Why do I do this? Why can't I just wait for the season and make my regular picks? You'd think by my age I would have found a more fruitful self-destructive behavior to adopt.

I'll get to the next post after I take a moment to punch myself in the head about fifteen times.
Shallow Views of The Wire: HBO has announced that The Wire will get a season 5 due solely to critical raves (ratings suck). Interesting because, even though The Wire is as good as it gets, it's not any better than Deadwood, although I will admit that its quality is probably more accessible than Deadwood's, and Deadwood was denied a final season. (And yes I'm still bitter.)

HBO has been putting out episodes of The Wire a few days ahead of general release through their on-demand and I have been chomping at the bit to see each one the minute it is available -- meaning after midnight on Sunday evening. It's that good.

It's so good that most critics (and to a qualified extent, series creator David Simon himself), while sensing its undeniable quality, don't even have a clue how to describe it. They fall back on it being and "indictment of urban neglect" or a "cautionary tale of inner-city despair" or other such triteness drivel. They say the low ratings reveal how nobody wants to be reminded of the underclass. Bollocks.

The low ratings are because it is deeply complicated and slow. You cannot watch it casually and get anything out of it. It demands attention and patience. Whatever the subject matter, ratings are going to suck for such a show. Just ask the folks who produced Deadwood. To deem otherwise is to sell the show short.

The Wire is not an indictment or a caution at all. It is simply a cold-eyed view of reality. It does not follow the pathetic clichÇ of innocent ghetto dwellers victimized by whoever the fashionable evil demographic happens to be. As often as not, these downtrodden types have made the choices that got them where they are, whether something could have been done to change those choices remains an open issue, but no one here is remotely innocent.

Simon has stated that this season is about institutions and how all institutions end up corrupting individuals. That's probably not true in the gross and common sense of the word "corruption"; however in the more subtle sense of individuals having to compromise with institutions to maintain mutually beneficial relationships it is almost certainly true. Still, without institutions there wouldn't be any civilized people to corrupt.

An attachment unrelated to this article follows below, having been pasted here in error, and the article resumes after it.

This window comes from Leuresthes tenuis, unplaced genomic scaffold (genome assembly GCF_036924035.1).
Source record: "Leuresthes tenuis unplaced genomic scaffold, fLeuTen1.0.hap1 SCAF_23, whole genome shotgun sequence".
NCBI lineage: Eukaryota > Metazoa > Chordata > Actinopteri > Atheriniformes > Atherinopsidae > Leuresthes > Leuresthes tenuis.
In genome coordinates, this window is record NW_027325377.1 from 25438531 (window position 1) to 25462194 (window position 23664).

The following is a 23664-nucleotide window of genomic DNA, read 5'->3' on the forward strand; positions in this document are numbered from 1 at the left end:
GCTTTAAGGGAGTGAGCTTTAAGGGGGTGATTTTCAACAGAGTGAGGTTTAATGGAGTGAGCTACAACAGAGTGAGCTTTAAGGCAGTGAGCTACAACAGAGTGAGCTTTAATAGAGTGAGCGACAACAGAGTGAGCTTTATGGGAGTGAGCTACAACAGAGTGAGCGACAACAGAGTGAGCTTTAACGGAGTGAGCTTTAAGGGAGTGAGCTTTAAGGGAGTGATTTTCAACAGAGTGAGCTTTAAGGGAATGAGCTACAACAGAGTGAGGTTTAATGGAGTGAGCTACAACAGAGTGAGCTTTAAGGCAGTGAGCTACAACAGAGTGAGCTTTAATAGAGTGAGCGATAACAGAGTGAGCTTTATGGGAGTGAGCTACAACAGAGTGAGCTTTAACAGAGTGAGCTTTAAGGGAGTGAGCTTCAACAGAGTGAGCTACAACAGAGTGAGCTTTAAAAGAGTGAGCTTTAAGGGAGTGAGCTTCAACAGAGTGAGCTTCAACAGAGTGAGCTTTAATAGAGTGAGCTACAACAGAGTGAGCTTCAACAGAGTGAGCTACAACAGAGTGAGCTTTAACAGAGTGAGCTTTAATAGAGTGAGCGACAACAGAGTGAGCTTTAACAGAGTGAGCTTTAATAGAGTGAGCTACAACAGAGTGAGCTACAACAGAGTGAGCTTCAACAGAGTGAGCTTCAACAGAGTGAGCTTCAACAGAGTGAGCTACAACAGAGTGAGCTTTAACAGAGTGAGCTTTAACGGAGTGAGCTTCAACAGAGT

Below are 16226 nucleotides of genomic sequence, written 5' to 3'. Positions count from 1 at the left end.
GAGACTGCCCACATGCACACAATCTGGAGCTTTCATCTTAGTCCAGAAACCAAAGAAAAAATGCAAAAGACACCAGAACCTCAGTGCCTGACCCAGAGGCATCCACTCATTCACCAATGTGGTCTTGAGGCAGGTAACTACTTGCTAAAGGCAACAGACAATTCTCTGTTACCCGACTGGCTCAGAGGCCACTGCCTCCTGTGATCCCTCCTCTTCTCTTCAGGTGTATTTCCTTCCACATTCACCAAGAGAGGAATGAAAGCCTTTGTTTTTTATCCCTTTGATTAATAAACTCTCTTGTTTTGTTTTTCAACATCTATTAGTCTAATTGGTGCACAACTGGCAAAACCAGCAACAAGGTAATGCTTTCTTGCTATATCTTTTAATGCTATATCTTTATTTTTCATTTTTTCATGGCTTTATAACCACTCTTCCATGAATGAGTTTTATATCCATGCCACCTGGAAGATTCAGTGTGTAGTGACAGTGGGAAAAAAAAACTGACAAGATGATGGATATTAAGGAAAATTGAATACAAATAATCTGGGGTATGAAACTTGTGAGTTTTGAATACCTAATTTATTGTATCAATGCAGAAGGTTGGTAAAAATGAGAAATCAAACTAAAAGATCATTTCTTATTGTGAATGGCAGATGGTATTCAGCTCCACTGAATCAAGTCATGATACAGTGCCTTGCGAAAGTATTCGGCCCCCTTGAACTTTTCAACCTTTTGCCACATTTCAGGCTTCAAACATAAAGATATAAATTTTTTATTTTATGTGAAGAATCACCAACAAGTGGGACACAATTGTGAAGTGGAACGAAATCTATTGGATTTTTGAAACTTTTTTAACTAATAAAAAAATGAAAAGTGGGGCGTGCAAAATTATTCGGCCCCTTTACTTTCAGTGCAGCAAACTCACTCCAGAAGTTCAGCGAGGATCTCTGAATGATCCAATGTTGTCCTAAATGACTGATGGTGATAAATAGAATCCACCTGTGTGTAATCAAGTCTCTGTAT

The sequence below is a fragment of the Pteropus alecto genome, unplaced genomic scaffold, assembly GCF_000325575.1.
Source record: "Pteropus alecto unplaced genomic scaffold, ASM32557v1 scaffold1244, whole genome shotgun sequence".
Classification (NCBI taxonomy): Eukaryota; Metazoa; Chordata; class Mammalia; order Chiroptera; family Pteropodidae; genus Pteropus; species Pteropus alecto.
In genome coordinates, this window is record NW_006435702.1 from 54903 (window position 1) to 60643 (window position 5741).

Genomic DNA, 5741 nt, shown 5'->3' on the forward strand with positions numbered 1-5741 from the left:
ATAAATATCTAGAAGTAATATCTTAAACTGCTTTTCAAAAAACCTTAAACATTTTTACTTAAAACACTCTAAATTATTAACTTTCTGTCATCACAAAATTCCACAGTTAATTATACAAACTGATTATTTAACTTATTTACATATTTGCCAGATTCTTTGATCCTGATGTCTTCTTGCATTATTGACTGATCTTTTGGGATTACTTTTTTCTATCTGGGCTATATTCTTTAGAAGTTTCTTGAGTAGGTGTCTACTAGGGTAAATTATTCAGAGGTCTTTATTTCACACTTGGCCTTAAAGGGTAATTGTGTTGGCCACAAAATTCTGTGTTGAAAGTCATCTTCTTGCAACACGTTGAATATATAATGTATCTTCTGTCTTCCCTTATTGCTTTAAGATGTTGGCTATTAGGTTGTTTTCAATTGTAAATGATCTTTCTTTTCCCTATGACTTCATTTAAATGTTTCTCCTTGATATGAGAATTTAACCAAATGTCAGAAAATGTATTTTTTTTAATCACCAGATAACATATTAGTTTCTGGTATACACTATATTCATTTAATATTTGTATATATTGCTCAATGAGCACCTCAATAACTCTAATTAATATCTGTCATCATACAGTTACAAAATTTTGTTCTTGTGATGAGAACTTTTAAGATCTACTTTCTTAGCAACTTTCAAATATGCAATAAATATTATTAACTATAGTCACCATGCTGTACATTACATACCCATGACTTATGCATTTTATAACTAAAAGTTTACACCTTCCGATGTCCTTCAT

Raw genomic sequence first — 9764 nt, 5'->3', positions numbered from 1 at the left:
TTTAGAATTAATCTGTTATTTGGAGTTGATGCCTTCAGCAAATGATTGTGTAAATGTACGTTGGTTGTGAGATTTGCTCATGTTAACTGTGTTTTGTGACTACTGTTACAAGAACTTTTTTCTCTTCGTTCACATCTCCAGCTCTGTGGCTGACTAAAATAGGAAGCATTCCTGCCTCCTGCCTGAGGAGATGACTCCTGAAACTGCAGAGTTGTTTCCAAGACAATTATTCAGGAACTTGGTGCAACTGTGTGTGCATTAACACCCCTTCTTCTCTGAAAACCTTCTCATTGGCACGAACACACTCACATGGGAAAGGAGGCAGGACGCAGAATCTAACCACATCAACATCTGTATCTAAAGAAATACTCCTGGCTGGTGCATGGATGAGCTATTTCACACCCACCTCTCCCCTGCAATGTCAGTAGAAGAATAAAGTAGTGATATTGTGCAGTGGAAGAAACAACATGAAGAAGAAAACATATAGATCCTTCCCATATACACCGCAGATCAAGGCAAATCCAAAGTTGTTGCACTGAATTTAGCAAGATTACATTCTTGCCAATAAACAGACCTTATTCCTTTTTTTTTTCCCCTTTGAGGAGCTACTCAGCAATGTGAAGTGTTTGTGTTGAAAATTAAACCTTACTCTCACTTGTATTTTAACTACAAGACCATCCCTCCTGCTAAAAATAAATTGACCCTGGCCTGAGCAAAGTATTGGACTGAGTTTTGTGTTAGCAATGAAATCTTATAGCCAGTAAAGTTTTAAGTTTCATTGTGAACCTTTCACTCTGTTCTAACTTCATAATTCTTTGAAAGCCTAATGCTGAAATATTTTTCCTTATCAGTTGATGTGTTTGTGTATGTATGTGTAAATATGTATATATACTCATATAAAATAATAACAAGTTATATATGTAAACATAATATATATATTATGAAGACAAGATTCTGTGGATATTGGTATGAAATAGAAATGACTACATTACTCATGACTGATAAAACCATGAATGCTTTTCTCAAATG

All this is not the stuff of ratings or pithy critical descriptions. It is absolutely the stuff of phenomenal drama.

By the way, if you decide to get into The Wire don't just start watching this Sunday. If you have HBO On-Demand, start working through all the seasons from the first. Only then should you move into season 4. If you don't have On-Demand, get the DVDs for season 1, 2, and 3 and watch them first. Don't rush. After that, wait for HBO to replay season 4 from the beginning or just wait for the season 4 DVD.

I'm not sure what options are available for you downloaders, but the point is: Watch the entire series and watch in order.
Crescent City Blues: Do I seem particularly cynical this month? Well, I probably am.

I'm even pretty much fed up with the city of New Orleans. For the longest time I have been angling to get a weekend set-up down in the Quarter just to see how things are going first hand and to drop some cash to do my part, but at the moment I don't want anything to do with it. I can't imagine anything more unseemly than the self-indulgent, woe-is-me wankfest over the Katrina anniversary. Good God, people.

All this reached a pinnacle with the reopening of the Superdome for a Monday Night Saints game. We were treated to hours -- literally hours -- of heartfelt testimony and special interest segments on how meaningful a moment this was, how it was so much more than just a football game to the demoralized New Orleans residents. The folks at ESPN just live for this sort of tripe. They yearn, day in and day out, to turn sports events into stories of Great Social Relevance. (They must have some kind of serious inferiority complex about being grown-ups overly concerned with silly games to go to the lengths they do.)